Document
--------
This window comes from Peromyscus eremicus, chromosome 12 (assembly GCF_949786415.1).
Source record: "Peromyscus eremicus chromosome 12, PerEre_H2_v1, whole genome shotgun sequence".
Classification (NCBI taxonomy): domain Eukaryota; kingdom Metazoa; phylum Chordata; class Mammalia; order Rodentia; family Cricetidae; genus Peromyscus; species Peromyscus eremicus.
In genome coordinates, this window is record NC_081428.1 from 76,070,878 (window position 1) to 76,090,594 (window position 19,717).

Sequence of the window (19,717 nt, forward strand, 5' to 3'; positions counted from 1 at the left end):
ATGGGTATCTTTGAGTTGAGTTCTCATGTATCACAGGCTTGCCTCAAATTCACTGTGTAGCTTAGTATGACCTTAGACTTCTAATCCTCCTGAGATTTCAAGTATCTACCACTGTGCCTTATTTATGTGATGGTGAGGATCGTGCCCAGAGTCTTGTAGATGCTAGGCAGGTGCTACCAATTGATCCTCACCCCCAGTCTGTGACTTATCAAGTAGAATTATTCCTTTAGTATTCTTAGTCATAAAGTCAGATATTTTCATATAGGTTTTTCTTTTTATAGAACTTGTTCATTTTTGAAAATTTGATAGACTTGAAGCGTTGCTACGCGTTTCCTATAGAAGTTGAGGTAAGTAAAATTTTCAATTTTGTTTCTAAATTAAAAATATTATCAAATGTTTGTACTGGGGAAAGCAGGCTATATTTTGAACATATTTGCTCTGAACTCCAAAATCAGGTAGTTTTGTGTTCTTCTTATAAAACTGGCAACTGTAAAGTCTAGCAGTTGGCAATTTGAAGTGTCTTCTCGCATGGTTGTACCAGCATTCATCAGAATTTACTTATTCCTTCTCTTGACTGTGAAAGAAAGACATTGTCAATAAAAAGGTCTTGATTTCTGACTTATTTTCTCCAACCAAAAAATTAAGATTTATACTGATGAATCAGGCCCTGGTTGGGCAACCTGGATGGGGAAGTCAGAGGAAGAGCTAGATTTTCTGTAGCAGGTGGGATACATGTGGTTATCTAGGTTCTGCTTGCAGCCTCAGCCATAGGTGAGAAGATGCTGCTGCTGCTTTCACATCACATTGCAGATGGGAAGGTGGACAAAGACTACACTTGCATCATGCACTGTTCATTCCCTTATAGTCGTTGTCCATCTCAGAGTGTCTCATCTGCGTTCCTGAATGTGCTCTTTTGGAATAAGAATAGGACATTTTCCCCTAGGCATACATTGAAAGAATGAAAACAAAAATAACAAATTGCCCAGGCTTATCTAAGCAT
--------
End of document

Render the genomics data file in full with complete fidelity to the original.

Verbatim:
This window comes from Peromyscus eremicus, chromosome 12 (assembly GCF_949786415.1).
Source record: "Peromyscus eremicus chromosome 12, PerEre_H2_v1, whole genome shotgun sequence".
Classification (NCBI taxonomy): domain Eukaryota; kingdom Metazoa; phylum Chordata; class Mammalia; order Rodentia; family Cricetidae; genus Peromyscus; species Peromyscus eremicus.
In genome coordinates, this window is record NC_081428.1 from 76,070,878 (window position 1) to 76,090,594 (window position 19,717).

Sequence of the window (19,717 nt, forward strand, 5' to 3'; positions counted from 1 at the left end):
ATGGGTATCTTTGAGTTGAGTTCTCATGTATCACAGGCTTGCCTCAAATTCACTGTGTAGCTTAGTATGACCTTAGACTTCTAATCCTCCTGAGATTTCAAGTATCTACCACTGTGCCTTATTTATGTGATGGTGAGGATCGTGCCCAGAGTCTTGTAGATGCTAGGCAGGTGCTACCAATTGATCCTCACCCCCAGTCTGTGACTTATCAAGTAGAATTATTCCTTTAGTATTCTTAGTCATAAAGTCAGATATTTTCATATAGGTTTTTCTTTTTATAGAACTTGTTCATTTTTGAAAATTTGATAGACTTGAAGCGTTGCTACGCGTTTCCTATAGAAGTTGAGGTAAGTAAAATTTTCAATTTTGTTTCTAAATTAAAAATATTATCAAATGTTTGTACTGGGGAAAGCAGGCTATATTTTGAACATATTTGCTCTGAACTCCAAAATCAGGTAGTTTTGTGTTCTTCTTATAAAACTGGCAACTGTAAAGTCTAGCAGTTGGCAATTTGAAGTGTCTTCTCGCATGGTTGTACCAGCATTCATCAGAATTTACTTATTCCTTCTCTTGACTGTGAAAGAAAGACATTGTCAATAAAAAGGTCTTGATTTCTGACTTATTTTCTCCAACCAAAAAATTAAGATTTATACTGATGAATCAGGCCCTGGTTGGGCAACCTGGATGGGGAAGTCAGAGGAAGAGCTAGATTTTCTGTAGCAGGTGGGATACATGTGGTTATCTAGGTTCTGCTTGCAGCCTCAGCCATAGGTGAGAAGATGCTGCTGCTGCTTTCACATCACATTGCAGATGGGAAGGTGGACAAAGACTACACTTGCATCATGCACTGTTCATTCCCTTATAGTCGTTGTCCATCTCAGAGTGTCTCATCTGCGTTCCTGAATGTGCTCTTTTGGAATAAGAATAGGACATTTTCCCCTAGGCATACATTGAAAGAATGAAAACAAAAATAACAAATTGCCCAGGCTTATCTAAGCAT